This training on HIPAA compliance will teach the attendees how to examine their security policies, practices, and risk issues to find and fill any gaps in the documentation that is required by the HIPAA rules to show compliance, survive audits, and avoid enforcement action.
The prevention of health information privacy and security incidents and breaches depends on taking the proper steps to find issues and deal with them before they cause trouble. There is a need to make sure your policies and procedures are in place (using a HIPAA Gap Analysis), examine the systems and information flows that may be at risk (using HIPAA Risk Assessment), and plan out your overall organization-wide risk management activity (using HIPAA Risk Analysis).
The three terms, HIPAA Gap Analysis, HIPAA Risk Assessment, and HIPAA Risk Analysis often are used interchangeably, but the terms are anything but interchangeable, and all three must be part of an overall HIPAA privacy and security compliance and breach prevention program. This session will explain the differences between the terms and show how to use the analyses and assessments to find potential privacy, security, and breach issues and plan their remediation and mitigation.
A HIPAA Gap Analysis is typically an examination of an organization’s enterprise to assess whether certain controls or safeguards required by the Security Rule are implemented. It entails reviewing all of the requirements in the regulations and determining if the related safeguards are in place and properly implemented in policy and procedure.
A HIPAA Risk Assessment is an examination of each of the information systems involved with Protected Health Information, and their various information flows and connections, to discover potential risk issues and to determine the specific issues that should be addressed in safeguards in order to reduce risks to the confidentiality, integrity, or availability of PHI.
A HIPAA Risk Analysis is the overall evaluation of the risks on an organizational level, considering all the issues identified in the Gap Analysis and system Risk Assessments, and planning for the mitigation of risks over time to reduce the risks to a reasonable and appropriate level, based on the severity of the risks and the organization’s ability to mitigate them.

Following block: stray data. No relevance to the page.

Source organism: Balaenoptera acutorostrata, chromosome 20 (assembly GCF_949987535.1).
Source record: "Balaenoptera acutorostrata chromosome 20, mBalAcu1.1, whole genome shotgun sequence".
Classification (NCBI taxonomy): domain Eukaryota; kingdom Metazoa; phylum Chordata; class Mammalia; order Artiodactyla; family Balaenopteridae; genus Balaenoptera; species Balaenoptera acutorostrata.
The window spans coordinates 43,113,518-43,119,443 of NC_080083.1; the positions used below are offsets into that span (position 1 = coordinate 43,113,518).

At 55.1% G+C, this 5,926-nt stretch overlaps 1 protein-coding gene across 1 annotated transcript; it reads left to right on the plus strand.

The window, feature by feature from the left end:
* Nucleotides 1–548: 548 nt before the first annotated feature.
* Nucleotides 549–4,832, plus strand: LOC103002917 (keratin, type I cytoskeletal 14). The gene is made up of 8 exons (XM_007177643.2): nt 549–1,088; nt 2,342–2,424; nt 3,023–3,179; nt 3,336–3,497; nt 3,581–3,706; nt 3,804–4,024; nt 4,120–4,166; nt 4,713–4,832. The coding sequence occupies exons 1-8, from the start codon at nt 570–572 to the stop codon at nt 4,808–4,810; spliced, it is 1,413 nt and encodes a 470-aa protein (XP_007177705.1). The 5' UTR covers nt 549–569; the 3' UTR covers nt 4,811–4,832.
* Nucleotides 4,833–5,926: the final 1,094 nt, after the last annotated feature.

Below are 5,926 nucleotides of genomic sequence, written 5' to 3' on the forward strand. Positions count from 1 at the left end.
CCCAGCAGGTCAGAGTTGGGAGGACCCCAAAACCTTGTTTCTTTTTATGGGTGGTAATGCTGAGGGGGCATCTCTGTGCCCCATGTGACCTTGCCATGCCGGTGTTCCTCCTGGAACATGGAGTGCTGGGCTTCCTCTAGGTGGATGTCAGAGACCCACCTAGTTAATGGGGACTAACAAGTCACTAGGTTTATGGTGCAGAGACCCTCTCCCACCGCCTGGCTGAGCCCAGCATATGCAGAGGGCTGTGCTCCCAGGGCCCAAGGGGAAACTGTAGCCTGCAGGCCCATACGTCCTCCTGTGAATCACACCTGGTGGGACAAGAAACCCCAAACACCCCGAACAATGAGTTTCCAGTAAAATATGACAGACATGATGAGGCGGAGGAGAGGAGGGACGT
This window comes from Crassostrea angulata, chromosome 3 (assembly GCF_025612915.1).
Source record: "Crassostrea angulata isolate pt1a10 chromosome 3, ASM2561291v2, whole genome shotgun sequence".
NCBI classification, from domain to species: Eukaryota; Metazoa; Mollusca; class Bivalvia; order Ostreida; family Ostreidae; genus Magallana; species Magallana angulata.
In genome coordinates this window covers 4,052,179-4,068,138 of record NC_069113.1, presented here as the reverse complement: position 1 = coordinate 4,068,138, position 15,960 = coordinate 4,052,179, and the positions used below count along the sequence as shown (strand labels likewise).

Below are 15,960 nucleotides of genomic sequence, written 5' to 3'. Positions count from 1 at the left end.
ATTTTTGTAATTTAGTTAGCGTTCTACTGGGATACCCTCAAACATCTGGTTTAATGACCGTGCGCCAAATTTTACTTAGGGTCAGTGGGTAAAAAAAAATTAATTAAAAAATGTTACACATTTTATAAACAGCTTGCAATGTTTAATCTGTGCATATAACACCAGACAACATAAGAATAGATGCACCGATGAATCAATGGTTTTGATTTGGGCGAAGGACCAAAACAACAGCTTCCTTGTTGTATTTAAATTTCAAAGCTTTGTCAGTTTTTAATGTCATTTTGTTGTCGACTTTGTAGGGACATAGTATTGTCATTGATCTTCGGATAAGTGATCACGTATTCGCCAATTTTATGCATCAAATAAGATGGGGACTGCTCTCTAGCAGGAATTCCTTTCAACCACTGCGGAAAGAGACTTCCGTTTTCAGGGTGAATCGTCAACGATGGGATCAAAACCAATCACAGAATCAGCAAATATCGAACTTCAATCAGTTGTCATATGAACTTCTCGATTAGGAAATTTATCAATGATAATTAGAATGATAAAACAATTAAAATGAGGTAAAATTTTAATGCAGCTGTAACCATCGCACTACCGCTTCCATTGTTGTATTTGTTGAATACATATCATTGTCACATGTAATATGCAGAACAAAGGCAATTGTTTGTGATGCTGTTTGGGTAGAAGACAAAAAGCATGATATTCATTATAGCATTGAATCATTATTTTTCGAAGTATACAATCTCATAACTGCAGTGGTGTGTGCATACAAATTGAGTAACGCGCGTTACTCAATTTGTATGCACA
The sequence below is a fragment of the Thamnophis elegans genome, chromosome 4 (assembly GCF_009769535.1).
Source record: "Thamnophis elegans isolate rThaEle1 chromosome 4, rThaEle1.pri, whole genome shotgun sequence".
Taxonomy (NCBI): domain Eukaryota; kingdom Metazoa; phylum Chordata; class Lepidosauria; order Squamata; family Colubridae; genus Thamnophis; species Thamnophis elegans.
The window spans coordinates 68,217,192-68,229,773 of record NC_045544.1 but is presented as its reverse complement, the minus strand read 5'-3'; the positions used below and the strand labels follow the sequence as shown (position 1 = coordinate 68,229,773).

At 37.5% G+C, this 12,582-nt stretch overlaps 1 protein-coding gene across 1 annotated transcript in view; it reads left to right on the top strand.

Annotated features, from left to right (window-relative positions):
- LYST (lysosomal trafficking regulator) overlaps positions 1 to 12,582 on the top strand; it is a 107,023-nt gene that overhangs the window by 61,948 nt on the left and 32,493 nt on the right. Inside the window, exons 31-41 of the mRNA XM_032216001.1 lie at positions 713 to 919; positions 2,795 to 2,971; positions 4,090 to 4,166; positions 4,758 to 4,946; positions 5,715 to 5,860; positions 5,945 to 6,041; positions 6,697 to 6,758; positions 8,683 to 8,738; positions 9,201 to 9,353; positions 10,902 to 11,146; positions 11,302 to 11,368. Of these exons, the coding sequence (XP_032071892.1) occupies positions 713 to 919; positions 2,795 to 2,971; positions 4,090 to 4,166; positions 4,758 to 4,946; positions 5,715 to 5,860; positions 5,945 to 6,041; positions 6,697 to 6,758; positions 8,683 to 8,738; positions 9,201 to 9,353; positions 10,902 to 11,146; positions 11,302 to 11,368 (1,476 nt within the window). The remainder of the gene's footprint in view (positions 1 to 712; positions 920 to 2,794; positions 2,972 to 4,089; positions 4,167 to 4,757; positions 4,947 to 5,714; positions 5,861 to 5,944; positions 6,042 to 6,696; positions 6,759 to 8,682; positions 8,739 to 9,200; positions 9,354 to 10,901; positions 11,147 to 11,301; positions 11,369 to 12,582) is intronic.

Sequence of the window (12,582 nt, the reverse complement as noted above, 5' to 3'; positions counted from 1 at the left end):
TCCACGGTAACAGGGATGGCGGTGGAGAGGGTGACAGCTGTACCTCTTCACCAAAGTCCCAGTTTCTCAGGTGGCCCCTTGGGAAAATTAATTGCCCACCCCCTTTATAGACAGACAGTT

Using all three of these processes, Gap Analysis, Risk Assessment, and Risk Analysis, together is the key to putting the right information security program in place and protecting the organization from potentially catastrophic events.
This webinar will provide valuable assistance to all personnel in: Medical offices, practice groups, hospitals, academic medical centers, insurers, business associates (shredding, data storage, systems vendors, billing services, etc). the titles are
The Health Insurance Portability and Accountability Act (HIPAA) Privacy, Security and Breach Notification Rules require covered entities and their business associates to safeguard electronic protected health information (ePHI) through reasonable and appropriate security measures. One of these measures required by the Security Rule, is a risk analysis, which directs covered entities and business associates to conduct a thorough and accurate assessment the risks and vulnerabilities to ePHI (See 45 CFR § 164.308(a)(1)(ii)(A)). Conducting a risk analysis is the first step in identifying and implementing safeguards that ensure the confidentiality, integrity, and availability of ePHI. A Gap Analysis, to review conformance with the requirements of the HIPAA Rules, is a useful tool to identify whether certain standards and implementation specifications of the Security Rule have been met, and a Risk Assessment of each information handling process is essential to identifying and planning the mitigation of risks to the confidentiality, integrity, and availability of ePHI.
Organizations that have not performed the complete process of Risk Analysis, including Gap Analysis and Risk Assessments, are more likely to suffer incidents and breaches of ePHI, including those caused by inappropriate un-reviewed or uncontrolled internal access, and those caused by external factors, such as Ransomware incidents that can bring an organization to its knees. Even relatively simple processes, like ensuring that all portable devices holding ePHI are properly secured, if undiscovered, can lead to significant breaches and resulting penalties. These kinds of incidents have resulted in the need for notifications to patients and penalties in the millions of dollars for the affected organizations, and could likely have been prevented by performing and following through on a thorough Gap Analysis, Risk Assessment, and Risk Analysis process.
The costs of compliance through Gap Analysis, Risk Assessment, and Risk Analysis are far lower than the costs of not doing what’s required, and suffering the significant expense and consequences of incidents, breaches, and enforcement actions.
Brian G. Rosenberg, CEO of TRG Consulting, is a leading expert in AP automation and process improvement. He has over 15 years in the design of accounts payable shared service centers, and nearly 20 years of experience with implementation of accounts payable solutions. Mr. Rosenberg is also the chairman of the editorial board for Financial Operations Matters magazine, and is a published author, and speaker, on procure-to-pay best practices.